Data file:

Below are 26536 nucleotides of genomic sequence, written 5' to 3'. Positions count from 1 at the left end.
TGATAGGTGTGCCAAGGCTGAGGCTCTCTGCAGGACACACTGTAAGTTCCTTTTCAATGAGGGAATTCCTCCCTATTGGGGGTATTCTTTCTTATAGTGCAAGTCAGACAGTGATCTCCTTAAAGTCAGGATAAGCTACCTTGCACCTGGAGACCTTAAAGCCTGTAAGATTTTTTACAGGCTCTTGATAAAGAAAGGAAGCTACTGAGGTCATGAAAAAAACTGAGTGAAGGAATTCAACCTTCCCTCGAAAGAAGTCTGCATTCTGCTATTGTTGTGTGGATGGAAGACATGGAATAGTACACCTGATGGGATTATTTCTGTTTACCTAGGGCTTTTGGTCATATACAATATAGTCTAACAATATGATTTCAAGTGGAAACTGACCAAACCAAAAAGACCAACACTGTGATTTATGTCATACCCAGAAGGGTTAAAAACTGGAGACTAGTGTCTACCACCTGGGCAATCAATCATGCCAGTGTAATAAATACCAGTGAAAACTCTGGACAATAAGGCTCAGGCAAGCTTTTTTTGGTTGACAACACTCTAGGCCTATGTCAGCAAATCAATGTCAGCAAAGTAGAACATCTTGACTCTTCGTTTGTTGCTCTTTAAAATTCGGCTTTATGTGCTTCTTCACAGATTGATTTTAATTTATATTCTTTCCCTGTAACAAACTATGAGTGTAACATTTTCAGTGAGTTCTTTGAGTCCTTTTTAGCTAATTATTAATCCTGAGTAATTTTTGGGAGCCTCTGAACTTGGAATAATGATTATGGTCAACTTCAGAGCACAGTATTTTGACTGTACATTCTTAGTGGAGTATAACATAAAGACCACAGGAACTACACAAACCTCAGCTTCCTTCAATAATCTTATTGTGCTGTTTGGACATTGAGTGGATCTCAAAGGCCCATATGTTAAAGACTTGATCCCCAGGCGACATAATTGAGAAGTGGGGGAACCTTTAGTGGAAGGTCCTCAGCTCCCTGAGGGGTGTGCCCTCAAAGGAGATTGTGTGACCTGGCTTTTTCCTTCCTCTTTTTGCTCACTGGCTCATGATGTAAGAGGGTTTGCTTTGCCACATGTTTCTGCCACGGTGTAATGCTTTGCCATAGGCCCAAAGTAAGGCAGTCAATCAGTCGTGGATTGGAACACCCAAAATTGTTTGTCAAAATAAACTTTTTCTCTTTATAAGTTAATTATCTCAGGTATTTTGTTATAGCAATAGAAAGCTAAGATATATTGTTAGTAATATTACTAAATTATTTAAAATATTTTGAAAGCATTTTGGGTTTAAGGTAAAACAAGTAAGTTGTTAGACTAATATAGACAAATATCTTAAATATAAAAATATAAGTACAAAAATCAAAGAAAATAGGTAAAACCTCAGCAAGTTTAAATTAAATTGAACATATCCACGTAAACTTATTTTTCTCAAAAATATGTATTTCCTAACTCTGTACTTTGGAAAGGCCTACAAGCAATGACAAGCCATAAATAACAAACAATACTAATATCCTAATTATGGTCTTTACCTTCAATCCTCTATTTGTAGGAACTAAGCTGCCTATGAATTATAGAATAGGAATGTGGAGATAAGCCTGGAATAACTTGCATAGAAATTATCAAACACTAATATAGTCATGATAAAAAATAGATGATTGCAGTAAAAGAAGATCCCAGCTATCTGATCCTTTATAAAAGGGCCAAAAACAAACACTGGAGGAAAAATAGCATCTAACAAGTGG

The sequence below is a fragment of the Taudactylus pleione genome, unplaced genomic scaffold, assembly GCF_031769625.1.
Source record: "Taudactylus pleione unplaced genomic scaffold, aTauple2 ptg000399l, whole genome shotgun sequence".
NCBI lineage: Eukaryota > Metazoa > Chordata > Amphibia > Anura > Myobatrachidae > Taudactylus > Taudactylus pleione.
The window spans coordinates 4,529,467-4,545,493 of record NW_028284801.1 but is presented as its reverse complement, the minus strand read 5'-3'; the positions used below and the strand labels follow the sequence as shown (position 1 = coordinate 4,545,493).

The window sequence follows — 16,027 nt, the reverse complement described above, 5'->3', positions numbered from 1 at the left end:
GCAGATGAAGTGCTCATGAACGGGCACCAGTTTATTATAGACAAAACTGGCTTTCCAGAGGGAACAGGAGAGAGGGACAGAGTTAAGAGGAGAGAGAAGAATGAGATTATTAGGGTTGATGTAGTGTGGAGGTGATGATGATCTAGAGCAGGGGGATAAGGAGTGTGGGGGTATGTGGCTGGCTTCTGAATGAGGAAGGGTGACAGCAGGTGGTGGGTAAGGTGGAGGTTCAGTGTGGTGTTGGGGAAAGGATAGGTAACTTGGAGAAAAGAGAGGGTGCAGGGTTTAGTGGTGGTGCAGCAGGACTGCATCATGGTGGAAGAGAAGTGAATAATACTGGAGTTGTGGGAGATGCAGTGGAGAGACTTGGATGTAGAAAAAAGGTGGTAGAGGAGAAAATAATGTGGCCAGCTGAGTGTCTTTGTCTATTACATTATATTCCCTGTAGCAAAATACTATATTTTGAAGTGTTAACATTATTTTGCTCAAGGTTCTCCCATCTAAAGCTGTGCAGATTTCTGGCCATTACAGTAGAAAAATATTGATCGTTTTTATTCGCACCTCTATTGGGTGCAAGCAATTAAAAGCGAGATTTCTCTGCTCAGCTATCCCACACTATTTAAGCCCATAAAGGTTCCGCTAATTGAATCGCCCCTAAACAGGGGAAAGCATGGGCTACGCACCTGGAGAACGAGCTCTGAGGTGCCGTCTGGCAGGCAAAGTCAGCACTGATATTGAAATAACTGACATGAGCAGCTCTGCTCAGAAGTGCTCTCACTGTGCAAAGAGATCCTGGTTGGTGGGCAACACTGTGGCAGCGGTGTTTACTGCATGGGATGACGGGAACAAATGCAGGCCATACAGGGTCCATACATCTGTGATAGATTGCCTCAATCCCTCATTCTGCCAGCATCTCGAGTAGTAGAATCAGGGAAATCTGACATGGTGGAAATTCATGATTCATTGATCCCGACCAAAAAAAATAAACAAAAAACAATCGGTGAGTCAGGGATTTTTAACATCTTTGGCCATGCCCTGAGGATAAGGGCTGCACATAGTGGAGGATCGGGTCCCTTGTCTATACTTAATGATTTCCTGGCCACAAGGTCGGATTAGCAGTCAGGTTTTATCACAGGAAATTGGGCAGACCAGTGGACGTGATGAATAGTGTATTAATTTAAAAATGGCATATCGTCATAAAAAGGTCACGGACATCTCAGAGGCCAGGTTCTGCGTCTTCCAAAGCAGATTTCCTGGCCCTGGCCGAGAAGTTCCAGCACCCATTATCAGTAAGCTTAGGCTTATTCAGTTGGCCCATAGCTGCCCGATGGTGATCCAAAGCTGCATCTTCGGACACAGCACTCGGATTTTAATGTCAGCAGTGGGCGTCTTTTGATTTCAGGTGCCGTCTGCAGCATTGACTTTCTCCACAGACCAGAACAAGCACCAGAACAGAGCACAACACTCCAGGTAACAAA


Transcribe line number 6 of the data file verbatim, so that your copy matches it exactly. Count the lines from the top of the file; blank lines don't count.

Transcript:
The window spans coordinates 4,529,467-4,545,493 of record NW_028284801.1 but is presented as its reverse complement, the minus strand read 5'-3'; the positions used below and the strand labels follow the sequence as shown (position 1 = coordinate 4,545,493).